A CONVERSION OF THE HEART Charles Dickens’ Christmas Carol & the Spirit of Liberal Religion

Charles Dickens’ Christmas Carol & the Spirit of Liberal Religion

A Christmas Eve Meditation

24 December 2013

James Ishmael Ford

First Unitarian Church
Providence, Rhode Island

The other day my favorite pagan blogger Jason Pitzl-Waters observed on his Facebook page, “All I’m saying is that a lot of folks gonna get visited by three ghosts next week.” Three ghosts, four, you get the idea. But, I do think the one Jason didn’t count, or, the one I think he didn’t count, Marley’s ghost was absolutely as critical as those three spirits of Christmas’ past, present & yet to come. But that said, and pretty much as soon as my small nitpick popped up in my head, something else whispered from somewhere in my heart. Would that it were so. Would that it were so.

Charles Dickens was a child of poverty, and he never forgot it, his writings and actions in life show his abiding concern for the fate of those lacking privilege. And his thinking had a profoundly spiritual underpinning. While he was born Anglican and died within the warm embrace of that comprehensive faith, he also had more than a slight Unitarian connection. One of his closest friends was the Unitarian divine Edward Tagart, and during Reverend Tagart’s tenure at Little Portland Street Chapel, Dickens was a member, even purchasing a pew. It was only after Tagart’s death that he drifted slowly back to Canterbury, although always remaining, it is pretty obvious, a religious liberal.

What is most intriguing for me as, frankly, a Unitarian Universalist partisan is that Dickens wrote A Christmas Carol while attending the Little Portland Street’s Unitarian chapel. And I suggest Dickens’ Christmas Carol is run right through with the core sentiments of liberal faith. He wrote of his joining among people who do, who practice charity and toleration, and how important that was. I know we aren’t always as successful in the doing as we wish, but that doing is at the heart of our aspiration.

So, back to those ghostly visitors that Jason wished upon some of his friends. While we might have our own list of those who could profit from those ghostly visits, in fact, in sad fact, probably pretty much every one of us here this evening might be better off from that visit, from those visits. And, as we probably shouldn’t count on that “undigested bit of beef,…blot of mustard,…crumb of cheese,…(or) fragment of underdone potato” to prompt the whole enterprise, perhaps this isn’t a bad moment to conjure up our own ghosts, to recall what has been, what is, and what yet might come.

I find myself thinking of that lovely line Harvey Milk used to trot out, “I’m here to recruit you.” There is always the possibility of turning our human hearts. This possibility is indeed a universal human current, found in all religions and, thinking of Harvey Milk, without any specific tradition.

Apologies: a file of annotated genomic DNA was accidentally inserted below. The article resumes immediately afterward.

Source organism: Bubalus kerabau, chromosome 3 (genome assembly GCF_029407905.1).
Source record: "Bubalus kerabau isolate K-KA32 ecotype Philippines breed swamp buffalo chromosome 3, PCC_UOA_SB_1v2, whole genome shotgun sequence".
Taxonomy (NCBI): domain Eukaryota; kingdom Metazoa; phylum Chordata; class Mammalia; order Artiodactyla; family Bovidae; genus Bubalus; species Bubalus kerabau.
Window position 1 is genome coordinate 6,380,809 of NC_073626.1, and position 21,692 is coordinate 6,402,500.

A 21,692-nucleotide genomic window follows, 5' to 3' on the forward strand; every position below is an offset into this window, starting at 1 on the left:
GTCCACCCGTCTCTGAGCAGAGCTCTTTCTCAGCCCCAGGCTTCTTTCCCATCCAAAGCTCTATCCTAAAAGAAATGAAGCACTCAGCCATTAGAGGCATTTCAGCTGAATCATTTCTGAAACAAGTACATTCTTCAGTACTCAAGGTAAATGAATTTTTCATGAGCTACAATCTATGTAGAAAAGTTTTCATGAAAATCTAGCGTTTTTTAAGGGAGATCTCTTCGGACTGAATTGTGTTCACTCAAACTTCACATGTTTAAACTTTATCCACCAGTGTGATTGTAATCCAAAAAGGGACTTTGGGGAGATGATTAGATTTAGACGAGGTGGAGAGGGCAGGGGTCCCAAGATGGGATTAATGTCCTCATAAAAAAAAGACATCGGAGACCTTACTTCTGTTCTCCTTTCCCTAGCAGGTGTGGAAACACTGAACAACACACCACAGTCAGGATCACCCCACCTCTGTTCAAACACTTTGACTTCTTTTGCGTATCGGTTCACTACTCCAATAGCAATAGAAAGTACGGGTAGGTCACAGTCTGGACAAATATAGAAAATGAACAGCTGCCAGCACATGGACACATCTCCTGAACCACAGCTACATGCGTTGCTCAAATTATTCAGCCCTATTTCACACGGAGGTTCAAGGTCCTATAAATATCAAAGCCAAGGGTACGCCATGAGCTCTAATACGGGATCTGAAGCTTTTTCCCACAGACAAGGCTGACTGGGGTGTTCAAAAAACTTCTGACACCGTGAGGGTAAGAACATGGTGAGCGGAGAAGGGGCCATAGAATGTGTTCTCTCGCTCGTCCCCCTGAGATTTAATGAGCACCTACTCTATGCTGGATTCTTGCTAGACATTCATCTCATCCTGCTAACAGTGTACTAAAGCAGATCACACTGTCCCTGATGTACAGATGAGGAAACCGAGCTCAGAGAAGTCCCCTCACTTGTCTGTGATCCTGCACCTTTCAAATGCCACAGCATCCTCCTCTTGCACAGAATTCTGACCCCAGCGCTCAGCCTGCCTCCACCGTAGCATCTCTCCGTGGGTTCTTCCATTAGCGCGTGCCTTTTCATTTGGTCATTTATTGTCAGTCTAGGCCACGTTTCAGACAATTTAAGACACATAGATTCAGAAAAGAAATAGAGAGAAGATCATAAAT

We can think of Dicken’s Christmas tale as a map, or a recipe.

First, we are invited into the caldron of our hearts. It can come from some ghost of the past. Who is Marley in your life? With whom have you conspired to sell your heart to something less than love and care for others? Who has fallen and in that fall has given you a warning?

What hurt, what loss might be your pointing to a turning of the heart, of your heart?

Then, we are invited to the lessons our ancestors gave us. As one friend of mine responded when asked how it was she could find time in her busy life to stop and work at our food pantry, she replied, simply, clearly from this place to which we are called this evening: Because, she said, my mother taught me to. What are the lessons we know are right, that we learned so long ago, but perhaps in the clouds of our lives have forgotten?

This evening we’re invited to recall, to recollect.

Then, what about today, that here and now thing? Similar to the opportunity here every third Monday, this coming Sunday, throughout the afternoon there’ll be an opportunity to write a letter asking some dictator to let some prisoner of conscience go free. Or? Or? Name it. The invitation is into the doing. And it is always with us, as Charles reminded us, as this evening reminds us, we’re invited into the doing.

From the wisdom of your heart, to what will you turn your hand?

And, finally, the world lies open before us like Mary pregnant with possibility. Which future are you going to let birth? You do get to choose, or, at least you get to choose your part. So, which one is it going to be?

There are many paths we can walk. Which is yours? Where does your heart guide you? Where do you wish to go?

My hope for all of us this Christmas Eve is that the ghosts of our hearts guide us to the true spirit of Christmas, that liberal religious spirit that informed the writing of a Christmas Carol – to a life of love and care and out of that, a life of doing.

It is a blessing for our own hearts, a turning from whatever we were unconsciously going, to a life of possibility and care.

I’m here to recruit you.

To a conversion of the heart.

To a life engaged with the great family.

Living into the Christmas spirit.

Born like a child in a manger. No one knows what will come of that small birth.

But the possibilities; oh, the possibilities.

Birthing with the real Christmas spirit.

Amen, dear ones, Amen.

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